He woke up in what could only be described as a dungeon, in a five by six-foot cell with a tiny light bulb overhead.  He was still in a daze when they dragged in another man, the same one he had taken down on the set.  He had been severely beaten.  Rip shook off the daze he was in and went to check out his new cellmate.  He was messed up pretty bad, but it looked like he would live.  The guy gave Rip a puzzled look, and asked who he was and how he ended up here.  Rip recounted the story as he knew it and then asked the same question to the man. 

It turned out his name was John.  He was just a normal guy that worked in a grocery store.  He explained to Rip that the man-eating zombies were real and he was not sure what they had in store them, but the odds were they would not be alive much longer.  Over the course of the two weeks in the cell, John told Rip about his wife and kids, The Society, and how he ended up in The Society.  In exchange, Rip helped keep John's mind off his suffering by telling him all his Hollywood stories.  Rip learned how The Society worked and they promised one another that if either of them got out alive they would deliver messages to the other's family.  There was a water faucet in the cell so they had water, but the lack of food began to take its toll.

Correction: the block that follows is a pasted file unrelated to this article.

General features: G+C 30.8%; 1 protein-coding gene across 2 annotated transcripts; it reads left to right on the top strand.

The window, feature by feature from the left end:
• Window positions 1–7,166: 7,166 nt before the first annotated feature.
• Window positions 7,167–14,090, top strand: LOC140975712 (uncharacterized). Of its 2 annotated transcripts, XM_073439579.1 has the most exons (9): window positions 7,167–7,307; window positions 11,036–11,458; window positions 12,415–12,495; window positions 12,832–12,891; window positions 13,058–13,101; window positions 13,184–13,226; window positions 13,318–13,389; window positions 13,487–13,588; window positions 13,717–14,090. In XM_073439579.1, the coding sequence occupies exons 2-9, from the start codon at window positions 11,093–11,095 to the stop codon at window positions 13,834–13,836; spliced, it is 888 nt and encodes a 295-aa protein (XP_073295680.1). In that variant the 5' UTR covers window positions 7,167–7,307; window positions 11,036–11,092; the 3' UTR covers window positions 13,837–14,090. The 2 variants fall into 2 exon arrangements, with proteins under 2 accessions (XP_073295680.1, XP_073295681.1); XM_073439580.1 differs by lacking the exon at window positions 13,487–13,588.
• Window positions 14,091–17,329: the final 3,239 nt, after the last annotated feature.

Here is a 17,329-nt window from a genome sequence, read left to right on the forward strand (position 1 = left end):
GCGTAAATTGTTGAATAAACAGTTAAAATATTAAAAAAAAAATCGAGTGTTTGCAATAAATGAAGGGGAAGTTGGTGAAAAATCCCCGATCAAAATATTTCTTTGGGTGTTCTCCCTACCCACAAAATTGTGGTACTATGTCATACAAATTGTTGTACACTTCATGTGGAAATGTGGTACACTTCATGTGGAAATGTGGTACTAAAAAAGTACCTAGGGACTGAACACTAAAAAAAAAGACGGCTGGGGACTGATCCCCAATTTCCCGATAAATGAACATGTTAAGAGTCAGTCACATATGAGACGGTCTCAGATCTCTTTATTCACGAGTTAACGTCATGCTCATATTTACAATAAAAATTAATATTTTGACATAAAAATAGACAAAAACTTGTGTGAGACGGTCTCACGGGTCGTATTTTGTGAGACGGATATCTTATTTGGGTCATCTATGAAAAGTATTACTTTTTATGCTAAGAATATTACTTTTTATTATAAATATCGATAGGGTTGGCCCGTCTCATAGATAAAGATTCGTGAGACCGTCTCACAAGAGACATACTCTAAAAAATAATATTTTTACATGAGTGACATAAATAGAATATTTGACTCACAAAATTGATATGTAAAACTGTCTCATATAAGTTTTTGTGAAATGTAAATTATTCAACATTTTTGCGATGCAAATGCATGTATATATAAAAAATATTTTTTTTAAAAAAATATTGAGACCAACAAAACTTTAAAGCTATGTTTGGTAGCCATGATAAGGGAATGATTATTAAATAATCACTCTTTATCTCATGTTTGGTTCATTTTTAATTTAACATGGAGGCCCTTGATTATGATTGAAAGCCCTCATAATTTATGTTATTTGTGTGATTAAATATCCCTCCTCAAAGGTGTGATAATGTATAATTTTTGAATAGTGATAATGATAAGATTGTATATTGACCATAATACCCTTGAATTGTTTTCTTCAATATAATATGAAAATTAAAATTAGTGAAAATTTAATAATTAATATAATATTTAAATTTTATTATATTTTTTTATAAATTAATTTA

After 15 long days, they heard talking outside their cell - something about "the moon" and "it is time".  The cell door opened and three of their captors entered.  Desperate from lack of food, Rip charged into them only to be taken down by what felt like a cattle prod.  He and John were taken to a hilltop where two wooden crosses were standing.  It was obvious they were to be crucified.  Fortunately, the crosses were only about 7 feet tall so Rip was tall enough for his feet to touch the ground when they chained him to the cross.  John was not so lucky.  Rip could hear the trouble he was having trying to breathe.  There were about ten of the undead gathered and they appeared to be having some kind of ceremony related to the full moon.